9. CMS are also leaving the Victoria Quays area, CMS has over 70 offices located across over 40 countries. The company is set to reaffirm its future in Sheffield, relocating from its current base at Victoria Quays and preserving the firm’s presence as a major employer in the city. CMS is to take 47,500 sq ft of premium Grade A office space within the same landmark building that is also the new home to HSBC. The move further strengthens the emergence of Heart of the City II as a new financial and professional services district for the Sheffield City Region. CMS will occupy the 26,000 sq ft that makes up 1 Charter Square, plus an additional 21,500 sq ft of adjoining space. The new office will be entirely self-contained and separate to HSBC, with a bespoke entrance, reception and signage facing onto Wellington Street and connecting to the impressive public realm of Charter Square.
  10. In partial defence of the Fox House, it's not easy getting staff to cover awkward hours as transport is difficult unless they have access to a car. Many are students without relyingb on infrequent buses and lifts. Demand is hard to predict. Saturday was shrouded in freezing fog and quiet, but Sunday was glorious sunshine and very busy around there .
  11. I know this corner well and have quite a few pictures of damage to that wall. 4 recent incidents. I was first to reach one of the accidents, a dark December night when I'd heard a double crash. 3 year old BMW had gone through the wall and then hit a tree. No injury to the driver, other than his pride and pocket. He wasn't going too fast. Really? It wasn't icy that night. Inattention. Rushing to get home somewhere across the Pennines after a business meeting in Sheffield. He was in shock and most concerned that he had to be at an important meeting in London the following day. Examined the following day it was clear that a contributory factor was very worn front tyres. A Ford Ka went straight through but jumped the kerb and landed on top of the wall before continuing 25 yards down the hill scattering stones beneath it as it went, headlights left intact. A young student took the corner and almost got round, but not quite, hitting the kerb hard, spinning back into the middle of the road with suspension shattered and one wheel collapsed rendering it immobile. He'd only just got his first car and recently arrived at the university. About 2 years ago a truck hit and demolished the highest part of the wall in the early hours and was heard by guests in the Fox House. Their cctv didn't get the details. Bits of debris were left behind but the vehicle must have been drivable as it didn't stay around! Usually the driver's insurance should cover rebuilding the wall, but only if the driver is identified. A curiosity. The drivers make their mistake in Sheffield. The wall belongs to the National Trust's Longshaw Estate so they crash into Derbyshire.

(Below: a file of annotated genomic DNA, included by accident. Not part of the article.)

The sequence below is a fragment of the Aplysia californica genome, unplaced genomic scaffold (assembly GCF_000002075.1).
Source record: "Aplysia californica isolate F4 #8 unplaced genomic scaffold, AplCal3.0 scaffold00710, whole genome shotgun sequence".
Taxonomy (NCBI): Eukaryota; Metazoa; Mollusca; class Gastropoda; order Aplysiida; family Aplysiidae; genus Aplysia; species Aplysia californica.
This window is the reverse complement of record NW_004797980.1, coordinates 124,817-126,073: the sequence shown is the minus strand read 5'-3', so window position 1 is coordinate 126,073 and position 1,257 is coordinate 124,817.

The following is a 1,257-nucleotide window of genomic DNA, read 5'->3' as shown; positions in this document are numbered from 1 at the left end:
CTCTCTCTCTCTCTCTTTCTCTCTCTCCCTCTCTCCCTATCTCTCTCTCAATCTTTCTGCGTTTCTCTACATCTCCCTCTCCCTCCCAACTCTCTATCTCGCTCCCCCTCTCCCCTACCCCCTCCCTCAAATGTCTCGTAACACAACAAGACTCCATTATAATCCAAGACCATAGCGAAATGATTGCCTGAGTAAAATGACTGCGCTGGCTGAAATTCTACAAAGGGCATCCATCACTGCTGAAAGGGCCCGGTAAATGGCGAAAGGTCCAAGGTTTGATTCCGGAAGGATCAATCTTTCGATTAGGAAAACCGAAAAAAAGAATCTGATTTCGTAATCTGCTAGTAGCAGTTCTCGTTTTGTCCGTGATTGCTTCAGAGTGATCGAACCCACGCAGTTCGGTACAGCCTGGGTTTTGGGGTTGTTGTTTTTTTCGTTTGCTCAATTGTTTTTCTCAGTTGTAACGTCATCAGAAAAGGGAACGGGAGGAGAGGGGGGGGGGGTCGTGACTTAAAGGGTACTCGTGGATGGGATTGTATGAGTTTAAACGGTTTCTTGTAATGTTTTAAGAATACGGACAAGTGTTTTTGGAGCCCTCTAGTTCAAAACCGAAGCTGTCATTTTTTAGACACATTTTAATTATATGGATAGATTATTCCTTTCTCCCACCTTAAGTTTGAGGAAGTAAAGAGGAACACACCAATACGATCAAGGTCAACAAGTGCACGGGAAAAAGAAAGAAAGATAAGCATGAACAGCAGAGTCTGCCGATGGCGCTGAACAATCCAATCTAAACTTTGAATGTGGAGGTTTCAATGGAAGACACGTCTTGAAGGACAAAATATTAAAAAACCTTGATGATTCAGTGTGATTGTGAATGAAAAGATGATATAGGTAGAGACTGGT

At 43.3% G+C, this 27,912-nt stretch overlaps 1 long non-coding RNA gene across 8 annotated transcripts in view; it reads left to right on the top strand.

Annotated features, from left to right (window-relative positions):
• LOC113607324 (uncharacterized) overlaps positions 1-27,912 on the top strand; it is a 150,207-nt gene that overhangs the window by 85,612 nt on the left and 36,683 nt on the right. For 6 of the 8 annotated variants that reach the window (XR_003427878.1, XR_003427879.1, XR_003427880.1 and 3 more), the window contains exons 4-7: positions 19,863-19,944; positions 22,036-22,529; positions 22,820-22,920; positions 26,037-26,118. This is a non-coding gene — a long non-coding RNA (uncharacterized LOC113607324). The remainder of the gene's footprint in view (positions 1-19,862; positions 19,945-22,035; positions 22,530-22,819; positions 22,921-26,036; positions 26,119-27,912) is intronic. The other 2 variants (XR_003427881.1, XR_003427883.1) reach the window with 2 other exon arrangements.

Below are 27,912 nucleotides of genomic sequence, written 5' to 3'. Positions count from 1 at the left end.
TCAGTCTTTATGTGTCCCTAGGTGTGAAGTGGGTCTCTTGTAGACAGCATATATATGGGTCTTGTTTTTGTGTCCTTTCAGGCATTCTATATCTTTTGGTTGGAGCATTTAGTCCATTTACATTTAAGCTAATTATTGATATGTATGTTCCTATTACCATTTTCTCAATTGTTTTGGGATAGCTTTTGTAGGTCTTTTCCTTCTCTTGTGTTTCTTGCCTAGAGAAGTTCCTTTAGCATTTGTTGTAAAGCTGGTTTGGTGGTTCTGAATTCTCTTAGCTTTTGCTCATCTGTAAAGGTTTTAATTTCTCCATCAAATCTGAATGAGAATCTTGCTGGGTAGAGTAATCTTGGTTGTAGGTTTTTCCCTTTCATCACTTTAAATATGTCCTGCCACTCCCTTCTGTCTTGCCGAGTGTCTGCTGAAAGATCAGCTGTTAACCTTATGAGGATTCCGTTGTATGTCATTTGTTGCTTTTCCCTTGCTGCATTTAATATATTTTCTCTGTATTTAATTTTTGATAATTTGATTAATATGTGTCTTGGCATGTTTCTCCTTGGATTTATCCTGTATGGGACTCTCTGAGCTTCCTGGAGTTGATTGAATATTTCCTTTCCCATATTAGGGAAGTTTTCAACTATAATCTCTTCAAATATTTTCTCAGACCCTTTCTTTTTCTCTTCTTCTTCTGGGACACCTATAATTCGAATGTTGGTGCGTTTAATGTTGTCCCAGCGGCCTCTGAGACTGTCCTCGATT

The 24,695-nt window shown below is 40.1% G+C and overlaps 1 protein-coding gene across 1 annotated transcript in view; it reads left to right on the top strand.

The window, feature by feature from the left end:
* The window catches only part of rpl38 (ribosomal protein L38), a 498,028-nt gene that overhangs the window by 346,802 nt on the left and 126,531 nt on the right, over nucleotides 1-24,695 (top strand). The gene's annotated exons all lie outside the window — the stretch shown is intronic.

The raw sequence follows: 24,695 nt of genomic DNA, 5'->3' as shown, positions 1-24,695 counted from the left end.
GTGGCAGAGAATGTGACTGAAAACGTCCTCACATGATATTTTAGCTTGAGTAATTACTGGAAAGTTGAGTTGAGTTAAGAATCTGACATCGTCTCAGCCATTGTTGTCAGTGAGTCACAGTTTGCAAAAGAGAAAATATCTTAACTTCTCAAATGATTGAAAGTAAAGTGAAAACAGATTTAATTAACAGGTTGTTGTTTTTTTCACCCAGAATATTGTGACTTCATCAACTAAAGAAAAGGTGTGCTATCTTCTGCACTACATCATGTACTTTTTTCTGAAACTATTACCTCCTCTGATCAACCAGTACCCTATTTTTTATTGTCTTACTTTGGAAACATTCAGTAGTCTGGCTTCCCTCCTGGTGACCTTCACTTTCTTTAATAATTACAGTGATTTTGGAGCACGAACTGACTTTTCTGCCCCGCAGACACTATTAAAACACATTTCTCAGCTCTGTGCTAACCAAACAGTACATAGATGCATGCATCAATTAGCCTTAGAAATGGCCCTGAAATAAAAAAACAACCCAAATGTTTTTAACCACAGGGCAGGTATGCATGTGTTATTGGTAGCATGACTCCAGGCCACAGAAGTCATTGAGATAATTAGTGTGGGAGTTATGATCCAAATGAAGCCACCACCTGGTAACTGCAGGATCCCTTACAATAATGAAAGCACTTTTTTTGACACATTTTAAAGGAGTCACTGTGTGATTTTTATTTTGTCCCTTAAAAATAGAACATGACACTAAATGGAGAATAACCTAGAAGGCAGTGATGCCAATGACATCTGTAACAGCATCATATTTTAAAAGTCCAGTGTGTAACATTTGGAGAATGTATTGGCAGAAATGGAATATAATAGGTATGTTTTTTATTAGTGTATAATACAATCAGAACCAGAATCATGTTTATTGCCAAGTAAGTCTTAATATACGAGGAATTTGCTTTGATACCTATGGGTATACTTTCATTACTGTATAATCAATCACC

12. Not sure we can be certain about specific trains on Liverpool - Norwich from December 2020 based on the limited info. on page 27 and the Q&As. There are very few who board at Dore towards Chesterfield and beyond, currently only timed at 8.28, 17.31, 19.33 and 23.28. In the reverse direction only trains arriving at Dore at 6.28 and 7.29 have come from Nottingham via Chesterfield. The East Midlands December 2019 timetable doesn't list their Hope Valley stops (and nor did previous issues, lack of space, apparently) but the TPE and Northern ones do and they're virtually unchanged. My understanding is that things will remain virtually the same on that route until it's finally split at Nottingham - it could yet happen in 2020, but more likely to be 2021, 2022, 2023.....sometime, never!?
  13. How bad does it have to get for a red warning? Yesterday surely called fora higher level of caution than amber implies.
  14. The cafe by the canal basin serves good all day breakfasts but otherwise it was all but deserted when we walked through yesterday. Since I last walked from there to Meadowhall a lot of the path has been greatly improved, and work is in progress. Still too much litter and graffiti though.
  15. That's incorrect. The Hope Valley line currently has a weekdays stopping service every hour between Manchester and Sheffield from Northern in both directions BUT several don't stop at all stations. (There's a 2 hour 33 minute gap to Dore & Totley in the evening!) That remains almost the same from December with quite a few stops still skipped to catch the unwary. There is not a 15.21 departure from Sheffield. That's delayed until 15.45 and only stops at Hope, not stopping at Dore, Grindleford, Hathersage, Bamford or Edale, see; https://www.realtimetrains.co.uk/train/Y63056/2019-11-04/detailed From 16th December that will stop at Dore and Hathersage, but still leaving a gap of 90 minutes, see; https://www.realtimetrains.co.uk/train/Y59174/2019-12-16/detailed As far as I can see everything else is identical other than an odd minute here and there on timings. The TransPennine Express service currently starting at Sheffield at 5.11 will start 2 minutes earlier at 5.09 from December 16th and additionally call at Dore at 5.15. After careful examination I see no other changes of note, although I observe that times on the Hope valley are targets that are rarely achieved, all the Hope Valley stations being in the worst 50 in the country for punctuality - Dore scrapes into the worst 100!